I love quirky islands. Yes, the Maldives “classic” is the round, green drop in the middle of the ocean. And some are long and skinny stretching around the edges of an atoll. And then there is crescent shaped Finolhu. As you enter the lagoon, it seems as if two, white extended arms are stretching out to embrace you with a welcome.
The resort is built on an expansive natural scythe-like lagoon. The Small Island Company has added the water villa jetty to one end in a great sweeping arc mirroring the outstretched sand spit opposite. I think it’s the biggest enclosed lagoon area in the Maldives. It reminded me of a mini-Seenu atoll which we visited on last year’s tour where the inside side of the resort provides this sweeping circle around you (you can look to the opposite side if you prefer the vista of boundless ocean).
The topology is just the tip of the faru to this property’s quirky character and funky style. Finolhu is a sort of Sushi Samba of resorts – youthful, stylish and epicurean fusion of styles in whimsical ways. The concierges are dubbed “Mojos” and this place has as much of it as a revitalised Austin Powers (the name of one of their signature drinks). The décor is vintage in both theme and styling with distressed wood with beach house blue and white wash. It is peppered with iconic references to the 60s and 70s while a Big Chill soundtrack permeates the public areas.
Finolhu is also a foodie haven. Run by a former London restaurateur Mark Reader who wielded his skillet at top London eateries early in his hospitality career. All of the food is top gourmet quality. I must say that the lunch we had at the Crab and Fish Shack is quite possibly the best lunch we have ever had in two decades in the Maldives. The lunch is a hard meal to excel at. People’s tastes are more limited to lighter fare where there is less opportunity for extravagance (eg. no one wants Lobster Thermidor or Chateau Briand for lunch). Not only was everything we sampled distinctive (King Crab Gazpacho, Soft Shell Crab Tacos, Truffle Fries), but the venue itself was one of the most exquisite eatery locations in the Maldives (more to follow on all these features in future Best of the Maldives posts). To top it all off, we popped on our fins and went for a snorkel right behind the remote crab shack and had a delightful snorkel.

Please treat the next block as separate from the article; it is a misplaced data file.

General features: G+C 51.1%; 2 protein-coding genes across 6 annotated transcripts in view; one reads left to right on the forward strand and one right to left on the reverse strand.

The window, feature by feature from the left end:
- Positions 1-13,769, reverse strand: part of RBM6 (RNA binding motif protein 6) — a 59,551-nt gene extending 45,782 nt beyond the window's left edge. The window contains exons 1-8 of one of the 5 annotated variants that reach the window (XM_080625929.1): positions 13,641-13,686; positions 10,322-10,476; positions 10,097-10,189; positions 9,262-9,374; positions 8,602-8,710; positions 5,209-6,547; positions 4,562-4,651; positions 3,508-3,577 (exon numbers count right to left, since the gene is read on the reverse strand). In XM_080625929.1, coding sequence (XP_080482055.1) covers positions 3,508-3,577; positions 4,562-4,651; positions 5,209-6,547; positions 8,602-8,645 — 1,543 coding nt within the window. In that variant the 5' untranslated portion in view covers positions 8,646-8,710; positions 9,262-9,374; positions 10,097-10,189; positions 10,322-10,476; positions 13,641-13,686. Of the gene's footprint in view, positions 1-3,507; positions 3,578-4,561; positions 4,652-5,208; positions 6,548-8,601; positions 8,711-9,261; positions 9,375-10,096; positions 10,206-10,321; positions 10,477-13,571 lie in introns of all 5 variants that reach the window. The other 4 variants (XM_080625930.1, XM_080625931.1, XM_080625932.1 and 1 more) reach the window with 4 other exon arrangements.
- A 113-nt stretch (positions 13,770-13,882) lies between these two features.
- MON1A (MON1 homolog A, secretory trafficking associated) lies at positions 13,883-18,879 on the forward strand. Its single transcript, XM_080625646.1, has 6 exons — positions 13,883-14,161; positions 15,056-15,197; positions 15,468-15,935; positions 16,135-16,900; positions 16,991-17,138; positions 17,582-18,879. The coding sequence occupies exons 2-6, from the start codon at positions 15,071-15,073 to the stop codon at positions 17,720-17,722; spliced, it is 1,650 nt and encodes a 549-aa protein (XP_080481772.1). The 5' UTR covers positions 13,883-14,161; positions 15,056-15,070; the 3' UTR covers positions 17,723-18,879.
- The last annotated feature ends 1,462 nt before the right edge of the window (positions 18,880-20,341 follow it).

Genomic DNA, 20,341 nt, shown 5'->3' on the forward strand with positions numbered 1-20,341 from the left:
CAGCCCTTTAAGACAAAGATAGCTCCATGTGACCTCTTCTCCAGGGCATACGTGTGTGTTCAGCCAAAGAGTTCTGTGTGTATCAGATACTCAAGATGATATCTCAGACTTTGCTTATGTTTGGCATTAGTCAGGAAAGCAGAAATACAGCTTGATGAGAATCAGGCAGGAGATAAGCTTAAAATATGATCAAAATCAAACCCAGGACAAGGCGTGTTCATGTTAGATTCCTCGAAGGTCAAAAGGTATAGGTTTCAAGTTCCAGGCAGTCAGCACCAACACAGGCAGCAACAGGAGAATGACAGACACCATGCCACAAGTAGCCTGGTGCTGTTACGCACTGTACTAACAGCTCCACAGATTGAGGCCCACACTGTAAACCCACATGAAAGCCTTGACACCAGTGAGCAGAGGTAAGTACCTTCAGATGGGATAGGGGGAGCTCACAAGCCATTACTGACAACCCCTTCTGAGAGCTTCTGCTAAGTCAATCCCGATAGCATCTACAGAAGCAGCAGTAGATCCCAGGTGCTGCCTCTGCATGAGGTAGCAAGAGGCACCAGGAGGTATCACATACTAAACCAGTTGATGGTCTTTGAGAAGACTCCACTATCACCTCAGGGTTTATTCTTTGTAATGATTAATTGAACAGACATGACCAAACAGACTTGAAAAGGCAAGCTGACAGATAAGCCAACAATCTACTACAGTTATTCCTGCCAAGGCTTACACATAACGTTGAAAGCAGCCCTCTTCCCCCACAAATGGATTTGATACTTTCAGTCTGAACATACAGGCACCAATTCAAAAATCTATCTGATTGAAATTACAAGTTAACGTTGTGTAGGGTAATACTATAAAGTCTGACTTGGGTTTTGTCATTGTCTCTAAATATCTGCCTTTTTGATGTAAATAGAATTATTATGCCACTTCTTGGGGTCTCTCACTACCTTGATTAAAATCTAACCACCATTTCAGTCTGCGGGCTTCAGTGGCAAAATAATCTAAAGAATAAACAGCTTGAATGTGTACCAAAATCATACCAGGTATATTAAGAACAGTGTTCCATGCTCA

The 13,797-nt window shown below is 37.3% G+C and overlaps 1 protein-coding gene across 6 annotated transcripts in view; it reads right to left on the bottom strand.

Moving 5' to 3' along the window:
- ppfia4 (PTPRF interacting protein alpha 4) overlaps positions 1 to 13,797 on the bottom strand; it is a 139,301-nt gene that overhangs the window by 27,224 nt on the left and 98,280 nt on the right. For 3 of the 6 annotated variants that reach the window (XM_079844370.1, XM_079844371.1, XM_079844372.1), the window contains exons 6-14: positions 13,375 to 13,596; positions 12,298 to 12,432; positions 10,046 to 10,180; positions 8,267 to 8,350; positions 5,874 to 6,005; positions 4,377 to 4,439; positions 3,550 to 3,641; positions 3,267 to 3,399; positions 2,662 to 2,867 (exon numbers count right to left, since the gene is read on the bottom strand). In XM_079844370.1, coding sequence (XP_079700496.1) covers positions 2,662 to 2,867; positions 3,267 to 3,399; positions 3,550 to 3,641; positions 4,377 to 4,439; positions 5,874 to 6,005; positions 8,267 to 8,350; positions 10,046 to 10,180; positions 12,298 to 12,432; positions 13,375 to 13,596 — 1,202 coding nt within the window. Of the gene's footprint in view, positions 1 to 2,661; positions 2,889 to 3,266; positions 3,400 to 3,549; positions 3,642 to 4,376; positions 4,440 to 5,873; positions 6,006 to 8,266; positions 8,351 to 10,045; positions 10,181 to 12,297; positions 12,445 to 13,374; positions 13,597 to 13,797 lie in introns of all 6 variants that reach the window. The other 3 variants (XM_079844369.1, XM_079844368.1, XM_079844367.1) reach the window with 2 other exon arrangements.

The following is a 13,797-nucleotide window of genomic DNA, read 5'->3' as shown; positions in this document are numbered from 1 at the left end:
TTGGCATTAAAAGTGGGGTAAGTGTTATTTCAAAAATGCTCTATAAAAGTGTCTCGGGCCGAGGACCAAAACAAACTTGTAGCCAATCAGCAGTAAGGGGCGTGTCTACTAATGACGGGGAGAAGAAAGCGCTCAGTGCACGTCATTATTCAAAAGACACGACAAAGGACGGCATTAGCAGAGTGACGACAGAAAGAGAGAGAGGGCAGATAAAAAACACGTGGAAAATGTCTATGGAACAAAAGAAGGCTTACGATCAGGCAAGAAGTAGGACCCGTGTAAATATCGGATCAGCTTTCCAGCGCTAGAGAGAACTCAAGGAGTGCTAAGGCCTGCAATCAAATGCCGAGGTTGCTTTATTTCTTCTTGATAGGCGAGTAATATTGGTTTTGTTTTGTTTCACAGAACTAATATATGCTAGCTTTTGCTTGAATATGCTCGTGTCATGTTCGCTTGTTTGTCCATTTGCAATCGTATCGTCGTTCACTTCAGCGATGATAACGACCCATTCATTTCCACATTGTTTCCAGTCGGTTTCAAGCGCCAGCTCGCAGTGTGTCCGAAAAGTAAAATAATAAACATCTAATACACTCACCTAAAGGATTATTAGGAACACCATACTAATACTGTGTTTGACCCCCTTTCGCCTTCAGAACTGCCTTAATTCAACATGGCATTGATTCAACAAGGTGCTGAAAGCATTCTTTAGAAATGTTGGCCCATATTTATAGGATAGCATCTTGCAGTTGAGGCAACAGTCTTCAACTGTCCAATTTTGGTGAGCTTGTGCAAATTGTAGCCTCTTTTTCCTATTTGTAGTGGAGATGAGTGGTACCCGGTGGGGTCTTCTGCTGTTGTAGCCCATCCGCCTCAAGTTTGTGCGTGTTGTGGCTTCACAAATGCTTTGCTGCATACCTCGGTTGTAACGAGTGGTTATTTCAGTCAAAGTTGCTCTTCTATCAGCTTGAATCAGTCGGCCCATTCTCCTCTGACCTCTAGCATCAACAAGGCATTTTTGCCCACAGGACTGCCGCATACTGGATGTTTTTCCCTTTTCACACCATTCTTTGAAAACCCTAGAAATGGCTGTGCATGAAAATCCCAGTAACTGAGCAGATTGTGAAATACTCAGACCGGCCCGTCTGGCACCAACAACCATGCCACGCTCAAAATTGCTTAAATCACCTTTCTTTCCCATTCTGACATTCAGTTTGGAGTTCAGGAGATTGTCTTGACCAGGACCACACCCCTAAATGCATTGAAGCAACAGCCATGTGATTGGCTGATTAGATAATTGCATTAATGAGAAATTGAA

But the restaurants aren’t only places for epicurean indulgence. The villas provide not two, but three showers including the sumptuous waterfall drench (Side note: It has been intriguing watching the shifting goal posts of luxury showers in the Maldives as the luxury grade progressed over the years from Hot Water Shower to Power Shower to Massage Shower to Rain Shower to Waterfall/Drench Shower. I can’t imagine what comes next).
I must admit that when I come on these research trips in recent years, I often wonder how much more there is to see and whether I will actually discover things that I haven’t seen yet in my 80+ stays at Maldives resorts. Resorts like Finolhu inspire me that my job ferreting out the distinctive and unusual will never be done. When creativity and investment are applied, the potential for the new and surprising remains boundless. Despite over 1300 “Best of the Maldives” items published (or pending), I still found dozens of candidates at Finolhu, placing them in the top 10 of the resort league table.